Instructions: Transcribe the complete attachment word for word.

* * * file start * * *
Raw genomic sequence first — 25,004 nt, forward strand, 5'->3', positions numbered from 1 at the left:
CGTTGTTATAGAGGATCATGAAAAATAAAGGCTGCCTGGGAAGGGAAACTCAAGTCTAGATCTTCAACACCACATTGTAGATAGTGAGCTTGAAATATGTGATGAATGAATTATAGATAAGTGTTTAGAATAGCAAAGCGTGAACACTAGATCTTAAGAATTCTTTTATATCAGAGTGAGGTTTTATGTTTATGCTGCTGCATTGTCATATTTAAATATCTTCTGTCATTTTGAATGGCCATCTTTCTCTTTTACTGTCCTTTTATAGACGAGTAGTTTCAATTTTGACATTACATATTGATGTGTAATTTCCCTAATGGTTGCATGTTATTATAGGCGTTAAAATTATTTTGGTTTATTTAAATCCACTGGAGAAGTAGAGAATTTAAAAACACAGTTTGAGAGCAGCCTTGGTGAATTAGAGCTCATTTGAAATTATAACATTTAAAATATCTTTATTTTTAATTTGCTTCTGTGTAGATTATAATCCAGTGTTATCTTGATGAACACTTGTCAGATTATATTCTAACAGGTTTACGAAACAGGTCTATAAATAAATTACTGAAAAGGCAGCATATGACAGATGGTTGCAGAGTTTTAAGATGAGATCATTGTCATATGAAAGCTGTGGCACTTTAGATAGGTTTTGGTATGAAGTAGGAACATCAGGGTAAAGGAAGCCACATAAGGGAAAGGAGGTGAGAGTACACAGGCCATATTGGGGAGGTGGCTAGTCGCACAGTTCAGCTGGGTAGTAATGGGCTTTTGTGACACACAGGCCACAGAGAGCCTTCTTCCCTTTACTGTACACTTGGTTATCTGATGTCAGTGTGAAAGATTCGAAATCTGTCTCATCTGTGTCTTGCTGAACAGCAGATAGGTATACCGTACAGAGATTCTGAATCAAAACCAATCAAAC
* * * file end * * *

Raw genomic sequence first — 25,004 nt, forward strand, 5'->3', positions numbered from 1 at the left:
CGTTGTTATAGAGGATCATGAAAAATAAAGGCTGCCTGGGAAGGGAAACTCAAGTCTAGATCTTCAACACCACATTGTAGATAGTGAGCTTGAAATATGTGATGAATGAATTATAGATAAGTGTTTAGAATAGCAAAGCGTGAACACTAGATCTTAAGAATTCTTTTATATCAGAGTGAGGTTTTATGTTTATGCTGCTGCATTGTCATATTTAAATATCTTCTGTCATTTTGAATGGCCATCTTTCTCTTTTACTGTCCTTTTATAGACGAGTAGTTTCAATTTTGACATTACATATTGATGTGTAATTTCCCTAATGGTTGCATGTTATTATAGGCGTTAAAATTATTTTGGTTTATTTAAATCCACTGGAGAAGTAGAGAATTTAAAAACACAGTTTGAGAGCAGCCTTGGTGAATTAGAGCTCATTTGAAATTATAACATTTAAAATATCTTTATTTTTAATTTGCTTCTGTGTAGATTATAATCCAGTGTTATCTTGATGAACACTTGTCAGATTATATTCTAACAGGTTTACGAAACAGGTCTATAAATAAATTACTGAAAAGGCAGCATATGACAGATGGTTGCAGAGTTTTAAGATGAGATCATTGTCATATGAAAGCTGTGGCACTTTAGATAGGTTTTGGTATGAAGTAGGAACATCAGGGTAAAGGAAGCCACATAAGGGAAAGGAGGTGAGAGTACACAGGCCATATTGGGGAGGTGGCTAGTCGCACAGTTCAGCTGGGTAGTAATGGGCTTTTGTGACACACAGGCCACAGAGAGCCTTCTTCCCTTTACTGTACACTTGGTTATCTGATGTCAGTGTGAAAGATTCGAAATCTGTCTCATCTGTGTCTTGCTGAACAGCAGATAGGTATACCGTACAGAGATTCTGAATCAAAACCAATCAAAC